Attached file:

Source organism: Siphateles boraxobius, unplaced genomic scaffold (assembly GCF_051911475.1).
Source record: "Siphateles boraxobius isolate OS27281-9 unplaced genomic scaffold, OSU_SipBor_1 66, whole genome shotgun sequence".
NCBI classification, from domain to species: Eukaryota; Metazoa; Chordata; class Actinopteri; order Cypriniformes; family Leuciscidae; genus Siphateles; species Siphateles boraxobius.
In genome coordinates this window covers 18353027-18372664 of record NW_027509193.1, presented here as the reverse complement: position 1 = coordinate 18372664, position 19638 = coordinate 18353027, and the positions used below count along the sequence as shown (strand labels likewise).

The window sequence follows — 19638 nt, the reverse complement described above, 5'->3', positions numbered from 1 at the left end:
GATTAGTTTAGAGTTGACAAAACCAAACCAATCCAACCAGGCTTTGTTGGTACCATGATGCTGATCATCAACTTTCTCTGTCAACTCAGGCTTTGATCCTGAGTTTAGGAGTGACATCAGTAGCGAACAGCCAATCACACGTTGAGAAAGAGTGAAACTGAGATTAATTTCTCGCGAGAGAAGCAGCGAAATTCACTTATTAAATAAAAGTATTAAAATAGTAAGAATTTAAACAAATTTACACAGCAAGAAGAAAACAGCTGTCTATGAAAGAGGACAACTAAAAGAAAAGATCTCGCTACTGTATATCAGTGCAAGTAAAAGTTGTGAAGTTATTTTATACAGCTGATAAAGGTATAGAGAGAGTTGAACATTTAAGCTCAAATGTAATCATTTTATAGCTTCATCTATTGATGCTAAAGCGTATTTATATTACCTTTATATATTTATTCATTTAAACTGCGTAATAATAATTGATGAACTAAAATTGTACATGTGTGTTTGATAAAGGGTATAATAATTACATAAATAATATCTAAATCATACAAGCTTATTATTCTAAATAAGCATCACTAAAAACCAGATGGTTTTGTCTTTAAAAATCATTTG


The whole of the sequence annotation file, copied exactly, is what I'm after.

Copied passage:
Source organism: Siphateles boraxobius, unplaced genomic scaffold (assembly GCF_051911475.1).
Source record: "Siphateles boraxobius isolate OS27281-9 unplaced genomic scaffold, OSU_SipBor_1 66, whole genome shotgun sequence".
NCBI classification, from domain to species: Eukaryota; Metazoa; Chordata; class Actinopteri; order Cypriniformes; family Leuciscidae; genus Siphateles; species Siphateles boraxobius.
In genome coordinates this window covers 18353027-18372664 of record NW_027509193.1, presented here as the reverse complement: position 1 = coordinate 18372664, position 19638 = coordinate 18353027, and the positions used below count along the sequence as shown (strand labels likewise).

The window sequence follows — 19638 nt, the reverse complement described above, 5'->3', positions numbered from 1 at the left end:
GATTAGTTTAGAGTTGACAAAACCAAACCAATCCAACCAGGCTTTGTTGGTACCATGATGCTGATCATCAACTTTCTCTGTCAACTCAGGCTTTGATCCTGAGTTTAGGAGTGACATCAGTAGCGAACAGCCAATCACACGTTGAGAAAGAGTGAAACTGAGATTAATTTCTCGCGAGAGAAGCAGCGAAATTCACTTATTAAATAAAAGTATTAAAATAGTAAGAATTTAAACAAATTTACACAGCAAGAAGAAAACAGCTGTCTATGAAAGAGGACAACTAAAAGAAAAGATCTCGCTACTGTATATCAGTGCAAGTAAAAGTTGTGAAGTTATTTTATACAGCTGATAAAGGTATAGAGAGAGTTGAACATTTAAGCTCAAATGTAATCATTTTATAGCTTCATCTATTGATGCTAAAGCGTATTTATATTACCTTTATATATTTATTCATTTAAACTGCGTAATAATAATTGATGAACTAAAATTGTACATGTGTGTTTGATAAAGGGTATAATAATTACATAAATAATATCTAAATCATACAAGCTTATTATTCTAAATAAGCATCACTAAAAACCAGATGGTTTTGTCTTTAAAAATCATTTG